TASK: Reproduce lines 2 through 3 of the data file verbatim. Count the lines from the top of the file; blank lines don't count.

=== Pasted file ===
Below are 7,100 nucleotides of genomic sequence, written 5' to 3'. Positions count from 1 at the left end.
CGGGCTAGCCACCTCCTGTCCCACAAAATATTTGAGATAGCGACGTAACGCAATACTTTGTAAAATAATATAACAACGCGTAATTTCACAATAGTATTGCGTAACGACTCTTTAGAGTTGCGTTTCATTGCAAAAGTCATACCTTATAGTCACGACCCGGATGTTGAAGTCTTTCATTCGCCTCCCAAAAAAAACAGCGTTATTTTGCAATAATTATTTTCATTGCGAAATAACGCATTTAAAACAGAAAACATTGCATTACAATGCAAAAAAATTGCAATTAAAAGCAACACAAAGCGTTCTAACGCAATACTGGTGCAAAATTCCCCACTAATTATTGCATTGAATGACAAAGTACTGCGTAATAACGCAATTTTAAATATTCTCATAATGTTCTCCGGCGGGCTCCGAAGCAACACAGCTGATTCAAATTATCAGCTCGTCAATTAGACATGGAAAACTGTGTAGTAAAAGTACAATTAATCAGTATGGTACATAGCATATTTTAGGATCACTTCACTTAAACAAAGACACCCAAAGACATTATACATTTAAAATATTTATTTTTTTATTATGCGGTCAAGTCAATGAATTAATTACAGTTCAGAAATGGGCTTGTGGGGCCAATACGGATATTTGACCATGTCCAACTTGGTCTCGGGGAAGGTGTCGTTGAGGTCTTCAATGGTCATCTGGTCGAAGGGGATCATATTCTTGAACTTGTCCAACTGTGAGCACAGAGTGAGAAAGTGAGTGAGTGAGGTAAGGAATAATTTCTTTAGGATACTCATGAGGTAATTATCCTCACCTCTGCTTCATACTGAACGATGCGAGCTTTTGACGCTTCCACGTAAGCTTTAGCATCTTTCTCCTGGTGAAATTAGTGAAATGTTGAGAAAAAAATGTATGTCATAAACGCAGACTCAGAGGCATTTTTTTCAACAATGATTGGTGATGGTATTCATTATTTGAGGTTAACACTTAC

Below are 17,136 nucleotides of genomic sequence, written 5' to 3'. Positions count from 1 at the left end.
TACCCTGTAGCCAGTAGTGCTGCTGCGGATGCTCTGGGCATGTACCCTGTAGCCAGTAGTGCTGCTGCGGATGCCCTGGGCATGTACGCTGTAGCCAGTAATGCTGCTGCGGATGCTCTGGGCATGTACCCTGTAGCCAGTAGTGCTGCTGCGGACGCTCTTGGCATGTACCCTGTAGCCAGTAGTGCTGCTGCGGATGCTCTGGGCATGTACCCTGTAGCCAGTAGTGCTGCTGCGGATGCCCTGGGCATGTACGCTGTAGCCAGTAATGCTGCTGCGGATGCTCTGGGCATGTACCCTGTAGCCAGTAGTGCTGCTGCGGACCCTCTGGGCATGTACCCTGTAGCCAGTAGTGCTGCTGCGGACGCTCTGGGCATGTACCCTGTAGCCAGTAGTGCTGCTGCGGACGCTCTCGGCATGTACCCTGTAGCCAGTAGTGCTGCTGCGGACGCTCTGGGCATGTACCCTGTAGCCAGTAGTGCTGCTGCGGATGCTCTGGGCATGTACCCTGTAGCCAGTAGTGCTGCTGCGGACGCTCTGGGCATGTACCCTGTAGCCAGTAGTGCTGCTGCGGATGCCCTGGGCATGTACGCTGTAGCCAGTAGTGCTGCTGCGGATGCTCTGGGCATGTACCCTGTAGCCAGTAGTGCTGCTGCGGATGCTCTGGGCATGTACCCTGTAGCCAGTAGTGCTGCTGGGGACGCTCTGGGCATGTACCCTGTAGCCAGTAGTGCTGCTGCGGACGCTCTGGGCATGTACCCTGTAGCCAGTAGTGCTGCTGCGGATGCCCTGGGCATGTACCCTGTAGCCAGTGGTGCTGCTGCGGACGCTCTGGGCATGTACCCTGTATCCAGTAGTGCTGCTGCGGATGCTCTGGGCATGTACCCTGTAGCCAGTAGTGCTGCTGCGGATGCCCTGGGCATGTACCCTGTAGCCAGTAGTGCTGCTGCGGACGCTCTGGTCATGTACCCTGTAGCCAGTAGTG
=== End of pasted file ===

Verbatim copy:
CGGGCTAGCCACCTCCTGTCCCACAAAATATTTGAGATAGCGACGTAACGCAATACTTTGTAAAATAATATAACAACGCGTAATTTCACAATAGTATTGCGTAACGACTCTTTAGAGTTGCGTTTCATTGCAAAAGTCATACCTTATAGTCACGACCCGGATGTTGAAGTCTTTCATTCGCCTCCCAAAAAAAACAGCGTTATTTTGCAATAATTATTTTCATTGCGAAATAACGCATTTAAAACAGAAAACATTGCATTACAATGCAAAAAAATTGCAATTAAAAGCAACACAAAGCGTTCTAACGCAATACTGGTGCAAAATTCCCCACTAATTATTGCATTGAATGACAAAGTACTGCGTAATAACGCAATTTTAAATATTCTCATAATGTTCTCCGGCGGGCTCCGAAGCAACACAGCTGATTCAAATTATCAGCTCGTCAATTAGACATGGAAAACTGTGTAGTAAAAGTACAATTAATCAGTATGGTACATAGCATATTTTAGGATCACTTCACTTAAACAAAGACACCCAAAGACATTATACATTTAAAATATTTATTTTTTTATTATGCGGTCAAGTCAATGAATTAATTACAGTTCAGAAATGGGCTTGTGGGGCCAATACGGATATTTGACCATGTCCAACTTGGTCTCGGGGAAGGTGTCGTTGAGGTCTTCAATGGTCATCTGGTCGAAGGGGATCATATTCTTGAACTTGTCCAACTGTGAGCACAGAGTGAGAAAGTGAGTGAGTGAGGTAAGGAATAATTTCTTTAGGATACTCATGAGGTAATTATCCTCACCTCTGCTTCATACTGAACGATGCGAGCTTTTGACGCTTCCACGTAAGCTTTAGCATCTTTCTCCTGGTGAAATTAGTGAAATGTTGAGAAAAAAATGTATGTCATAAACGCAGACTCAGAGGCATTTTTTTCAACAATGATTGGTGATGGTATTCATTATTTGAGGTTAACACTTAC

Below are 17,136 nucleotides of genomic sequence, written 5' to 3'. Positions count from 1 at the left end.